Asda was approached by Unite which raised concerns about workers' rights
Thousands of temporary workers at firms supplying Asda will get pay rates equal to permanent workers after a deal was struck on working conditions.
The Unite union said that agency staff would be paid the same rate as other workers at Asda's 29 meat and poultry suppliers, which employ 6,000 people.
The union described it as a "groundbreaking" deal to improve conditions for agency workers.
New regulations on agency worker rights in the UK are planned for 2011.
There are an estimated 1.3 million agency workers in the UK and the government has been consulting on ways to offer greater working rights equality.
Unite has accused some supermarket chains of abusing their market power, leading to a two-tier labour market. Some agency workers are paid between 30p and £2 an hour less than permanent staff, Unite said.
A report by the Equality and Human Rights Commission will report in March on the meat industry in England and Wales.
As a result of the Asda deal, staff at its suppliers will be treated equally to permanent staff.
"We warmly welcome Asda's pioneering initiative which sends a clear message that one of Britain's biggest supermarkets is determined to put ethical principles into practice," said Unite's deputy general secretary, Jack Dromey.
"For years, supermarkets have driven down costs along their supply chain with tens of thousands of workers paying the price with discriminatory and unfair practices.
"It is wrong to exploit migrant agency workers on poorer conditions of employment and it is wrong to undercut directly employed workers on better conditions of employment. That divides workforces and damages social cohesion in local communities."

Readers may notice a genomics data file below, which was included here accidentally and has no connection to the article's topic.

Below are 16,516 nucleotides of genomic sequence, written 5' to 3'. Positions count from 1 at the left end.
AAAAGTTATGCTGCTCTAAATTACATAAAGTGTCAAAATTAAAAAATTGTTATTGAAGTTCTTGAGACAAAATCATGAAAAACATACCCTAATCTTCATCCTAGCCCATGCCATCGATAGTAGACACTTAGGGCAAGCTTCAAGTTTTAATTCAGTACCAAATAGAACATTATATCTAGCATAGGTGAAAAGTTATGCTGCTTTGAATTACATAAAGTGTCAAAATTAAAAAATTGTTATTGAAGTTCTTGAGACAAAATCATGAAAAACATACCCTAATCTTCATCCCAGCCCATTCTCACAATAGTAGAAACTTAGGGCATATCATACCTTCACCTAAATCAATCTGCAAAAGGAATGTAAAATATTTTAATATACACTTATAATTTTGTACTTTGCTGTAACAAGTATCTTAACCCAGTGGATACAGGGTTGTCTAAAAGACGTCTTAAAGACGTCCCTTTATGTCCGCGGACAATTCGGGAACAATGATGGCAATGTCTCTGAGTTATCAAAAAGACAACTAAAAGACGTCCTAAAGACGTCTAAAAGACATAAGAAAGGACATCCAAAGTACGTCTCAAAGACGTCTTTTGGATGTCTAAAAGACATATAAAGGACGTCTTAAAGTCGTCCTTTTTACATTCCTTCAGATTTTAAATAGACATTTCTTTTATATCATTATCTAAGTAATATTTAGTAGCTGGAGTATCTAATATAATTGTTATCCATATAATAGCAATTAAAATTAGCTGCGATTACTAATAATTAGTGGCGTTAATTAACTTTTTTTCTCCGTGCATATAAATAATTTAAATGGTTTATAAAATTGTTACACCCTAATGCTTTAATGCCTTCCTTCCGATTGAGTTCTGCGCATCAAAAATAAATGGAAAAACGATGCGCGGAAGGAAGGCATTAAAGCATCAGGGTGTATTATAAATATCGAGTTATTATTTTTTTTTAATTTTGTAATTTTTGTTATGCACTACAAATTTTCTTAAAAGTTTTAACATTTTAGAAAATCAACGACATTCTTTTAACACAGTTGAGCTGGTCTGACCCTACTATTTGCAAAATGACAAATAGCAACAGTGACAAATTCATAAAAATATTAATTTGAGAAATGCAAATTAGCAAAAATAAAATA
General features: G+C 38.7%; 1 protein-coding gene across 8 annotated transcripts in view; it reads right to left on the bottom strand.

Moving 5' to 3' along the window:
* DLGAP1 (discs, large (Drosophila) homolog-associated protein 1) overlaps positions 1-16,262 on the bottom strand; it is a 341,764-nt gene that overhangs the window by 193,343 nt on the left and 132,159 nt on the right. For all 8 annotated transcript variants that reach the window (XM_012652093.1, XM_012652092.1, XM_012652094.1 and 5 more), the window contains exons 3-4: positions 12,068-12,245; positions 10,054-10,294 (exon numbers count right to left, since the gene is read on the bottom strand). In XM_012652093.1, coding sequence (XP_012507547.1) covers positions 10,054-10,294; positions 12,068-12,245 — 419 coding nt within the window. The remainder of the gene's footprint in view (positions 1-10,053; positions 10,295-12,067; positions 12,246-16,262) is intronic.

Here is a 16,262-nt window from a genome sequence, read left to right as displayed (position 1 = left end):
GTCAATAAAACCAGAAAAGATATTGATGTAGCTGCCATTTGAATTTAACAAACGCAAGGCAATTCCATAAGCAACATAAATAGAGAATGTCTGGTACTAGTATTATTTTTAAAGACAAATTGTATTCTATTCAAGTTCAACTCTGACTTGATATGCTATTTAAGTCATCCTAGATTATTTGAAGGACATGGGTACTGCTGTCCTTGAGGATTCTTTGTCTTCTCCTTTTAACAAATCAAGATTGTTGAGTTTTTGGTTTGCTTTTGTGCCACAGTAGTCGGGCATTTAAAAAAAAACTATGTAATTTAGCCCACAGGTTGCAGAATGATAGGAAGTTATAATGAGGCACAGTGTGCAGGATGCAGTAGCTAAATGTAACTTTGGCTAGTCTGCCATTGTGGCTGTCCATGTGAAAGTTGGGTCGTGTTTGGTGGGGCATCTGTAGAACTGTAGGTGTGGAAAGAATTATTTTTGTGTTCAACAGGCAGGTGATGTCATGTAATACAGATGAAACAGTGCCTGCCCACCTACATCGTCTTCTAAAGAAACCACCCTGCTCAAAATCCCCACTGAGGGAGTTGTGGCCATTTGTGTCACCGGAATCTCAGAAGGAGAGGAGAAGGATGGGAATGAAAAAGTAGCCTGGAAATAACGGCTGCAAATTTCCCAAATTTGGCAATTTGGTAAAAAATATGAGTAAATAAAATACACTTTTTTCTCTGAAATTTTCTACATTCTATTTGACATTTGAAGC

An Asda spokesman said: "We are committed to ensuring all the workers in our supply chain are treated fairly and ethically.
There are about 1.3 million agency workers in the UK
"Following our own investigation into working conditions in the meat sector, we agreed with Unite that agency workers who do the same work as permanent workers should receive equal pay, and that agency work should not be used as a means of preventing them from accessing the same rights as permanent workers.
"As a result we brought all our suppliers together as a group and presented both Unite's findings and the results of our own investigation. We, along with Unite, then met with individual suppliers to discuss the steps they could take to resolve these points of concern."
Other retailers will be considering the decision, ahead of new plans for agency workers which mean these workers will be given equal rights after 12 weeks.
Other benefits that will be offered from the first day of employment include information about job vacancies where they are working, equal access to facilities such as childcare and transport, and rights for working mothers, such as time to attend ante-natal appointments and parent-friendly working hours.
The move comes after the EU agreed the Agency Workers Directive at a meeting in Luxembourg in 2008.